The pre-World Cup matches are perhaps more misleading than anything but the manner of Italy’s defeat in Murrayfield in August exposed too many gaping cracks. France come first on Sunday but this may actually be no bad thing. The French are slow starters –they lost to Argentina on the opening night in 2007 although we weren’t to know at that point that the Pumas would go to finish third in the tournament- and Italy will assuredly come out with the intention of unsettling their opponents. The problem now however is that France are purpose-built for war so this is Italy’s best weapon neutralised. In any event the loss of their totem may simply be too much to overcome.
Their other decisive game of course comes on 4th October in the soon to be home of West Ham United, Olympic Stadium in east London. And, even after taking caution into account it is very difficult seeing the Italians being victorious in this one either. The Italians will ultimately finish third in this group, comfortably, but it will only be after the outcomes –and the nature of the performances- against their main group rivals that they will be able to surmise whether or not the last four years have seen any tangible improvements.
Prediction: Third in the group.
Player to Watch: As ever, the redoubtable Sergio Parisse.
Unquestionably the most established side in Europe outside of the Six Nations participants. Romania has a rich rugby history and shares the distinction with eleven other sides of having appeared in every World Cup thus far. If Italy’s wheels completely fall off –not that bizarre when you consider Ireland’s undeserved victory over Georgia in 2007- then the Romanians may target a coup but the likelihood is that they will be battling it out with the Canadians for fourth spot. Legendary backrower Ovidiu Tonita will take the field for his fourth World Cup – he was also in the pre-tournament squad in 1999- and we’d be surprised if a hardier soul takes to the field in the next six weeks.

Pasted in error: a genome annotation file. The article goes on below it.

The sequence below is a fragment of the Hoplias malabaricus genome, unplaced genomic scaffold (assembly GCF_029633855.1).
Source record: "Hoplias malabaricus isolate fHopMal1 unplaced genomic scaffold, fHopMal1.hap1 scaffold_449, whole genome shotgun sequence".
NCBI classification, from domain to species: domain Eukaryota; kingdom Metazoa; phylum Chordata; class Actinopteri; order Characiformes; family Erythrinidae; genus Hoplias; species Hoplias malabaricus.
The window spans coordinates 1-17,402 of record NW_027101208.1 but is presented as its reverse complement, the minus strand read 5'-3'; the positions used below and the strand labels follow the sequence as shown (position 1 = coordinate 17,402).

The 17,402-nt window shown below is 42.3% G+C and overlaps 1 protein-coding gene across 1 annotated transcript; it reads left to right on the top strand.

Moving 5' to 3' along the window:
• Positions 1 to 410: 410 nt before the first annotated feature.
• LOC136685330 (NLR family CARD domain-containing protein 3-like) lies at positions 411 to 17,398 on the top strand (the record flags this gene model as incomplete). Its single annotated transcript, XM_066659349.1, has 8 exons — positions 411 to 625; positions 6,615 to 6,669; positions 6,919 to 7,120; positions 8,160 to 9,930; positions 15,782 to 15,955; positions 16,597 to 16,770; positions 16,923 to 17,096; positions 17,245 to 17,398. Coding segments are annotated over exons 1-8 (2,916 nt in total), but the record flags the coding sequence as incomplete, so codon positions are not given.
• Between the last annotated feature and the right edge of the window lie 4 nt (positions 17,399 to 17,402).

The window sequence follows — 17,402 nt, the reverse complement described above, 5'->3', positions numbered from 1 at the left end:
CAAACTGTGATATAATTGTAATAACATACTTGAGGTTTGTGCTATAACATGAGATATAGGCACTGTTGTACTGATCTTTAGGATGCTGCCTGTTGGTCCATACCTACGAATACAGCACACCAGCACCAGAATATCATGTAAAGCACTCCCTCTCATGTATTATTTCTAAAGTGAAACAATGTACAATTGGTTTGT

Prediction: Fourth in Group D.
Player to Watch: Ovidiu Tonita. A player whose quality has always stood out, even against the top-tier nations.
With the top two places in this group virtually sewn up, Canada like the Romanians, will really fancy themselves to take more than a cut out of Italy. Canadian pride recently took the worst sort of hit a Canuck can take as they suffered defeat at the hands of their southern neighbours, the USA. Canada would have always fancied themselves the boss in that neck in the woods, so they will be coming out the gap with a bit of fire in their bellies when they face Ireland on Saturday in Cardiff. Captain Jamie Cudmore –who will go toe-to-toe with old sparring partner Paul O’ Connell at the weekend- is the definitive, grizzled campaigner and his cohorts up front will have fashioned their game in the image of their leader.